An important characteristic of a film maker is that he should have no pride - or, at least, he should put the film above all else - because you spend more time begging and pleading than at the actual shoot and never more than in trying to secure locations. My first choice as a location was a beautiful William Morris room in Henley Management College, which occupies a Thames-side house previously owned by a Mr. Smith (W.H.!). A friend who lectures there got me a meeting with the Facilities Manager who kindly agreed to let us film there over Easter. Unfortunately, however, one of the lead actors was in a West End production that put on extra performances over Easter. Given the choice of location or actor there is no contest. So we looked elsewhere. We then approached Sue Ryder Homes, who have a lovely old house in the Chilterns called Parmoor. Again they were very supportive because Sue Ryder was heavily involved in helping Polish ex-servicemen settle here after the war. (She was later appointed to the House of Lords as Baroness Ryder of Warsaw). But the only suitable room in Parmoor was rather dark with little space for the camera. We therefore approached the Marian Fathers, a Polish Catholic order based in Henley. The Father Superior agreed because the film was about a Polish war hero. This gave us access to a most beautiful library in Fawley Court, a house built by Christopher Wren. I learnt later that it was available for hire for wedding receptions together with the adjacent reception room…for £2000 a day!


In my previous existence (in Whitehall) there was a saying that "the devil is in the detail". It's true! Who can lay their hands on a 1942 slide projector? How do we conceal the actual projector and the cable to the computer used to show the slides as a Powerpoint presentation? Where can we hire a General's uniform and who will collect it? Don't forget the water glasses for the meeting table…and the mock up of an intelligence dossier…and the front page of a newspaper…and a notice for the meeting room door…and does anyone want vegetarian meals…the train times from London to Henley…the "Filming in progress" signs…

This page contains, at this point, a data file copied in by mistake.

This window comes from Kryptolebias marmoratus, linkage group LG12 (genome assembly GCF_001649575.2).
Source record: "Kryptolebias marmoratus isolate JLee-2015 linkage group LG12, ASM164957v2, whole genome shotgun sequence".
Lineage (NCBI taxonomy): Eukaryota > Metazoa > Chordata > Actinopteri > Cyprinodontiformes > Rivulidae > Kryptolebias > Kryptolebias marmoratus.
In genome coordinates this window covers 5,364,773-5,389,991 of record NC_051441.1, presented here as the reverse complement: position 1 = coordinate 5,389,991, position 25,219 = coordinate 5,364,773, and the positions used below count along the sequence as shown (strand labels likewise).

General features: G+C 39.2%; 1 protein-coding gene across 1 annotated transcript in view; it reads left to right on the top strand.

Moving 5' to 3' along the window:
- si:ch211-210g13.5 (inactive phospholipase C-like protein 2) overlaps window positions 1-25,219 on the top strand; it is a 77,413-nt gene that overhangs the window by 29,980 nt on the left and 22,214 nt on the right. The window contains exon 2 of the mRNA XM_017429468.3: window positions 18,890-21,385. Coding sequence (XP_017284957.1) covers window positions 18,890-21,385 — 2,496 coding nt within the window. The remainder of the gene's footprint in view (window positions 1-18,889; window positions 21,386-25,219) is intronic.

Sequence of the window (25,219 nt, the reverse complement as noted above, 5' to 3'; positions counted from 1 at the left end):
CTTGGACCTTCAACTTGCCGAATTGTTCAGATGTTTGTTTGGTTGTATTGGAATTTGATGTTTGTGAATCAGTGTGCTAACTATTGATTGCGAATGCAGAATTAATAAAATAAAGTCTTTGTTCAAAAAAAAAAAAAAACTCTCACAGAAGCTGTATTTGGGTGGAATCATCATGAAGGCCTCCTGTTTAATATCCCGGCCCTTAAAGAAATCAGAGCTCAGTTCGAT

Karski Censor's badge Censor's hand

The filming

Hoorah. At last we were off to the location with a car stuffed with props and an antique table to stand the projector on tied to the roof. And, yes, everyone turned up: 7 actors, 3 cameramen and me. The room was set and the 3 identical (FX1) cameras white balanced and all with the same settings and then we hit the technical problems! This beautiful library had 3 huge floor-to-ceiling French doors along one wall and the morning sun was streaming in, burning out one side of the image. The "right" answer, of course, was to infill with lights on the other side…and at least double the shooting time. So, instead, we partially closed the shutters, to reduce the contrast without losing too much light, and pressed on. Then there were the lovely 17th Century oak floorboards…that squeaked when anybody moved. No problem when the actors move - just authentic ambient sound - but the cameramen and the director had to learn quickly to stand very still. And, finally, the walls were lined with bookshelves, which looked great, but they were glass-fronted, providing perfect reflections of the cameras, microphones and the director! Many of these had to be removed in post-production using After Effects.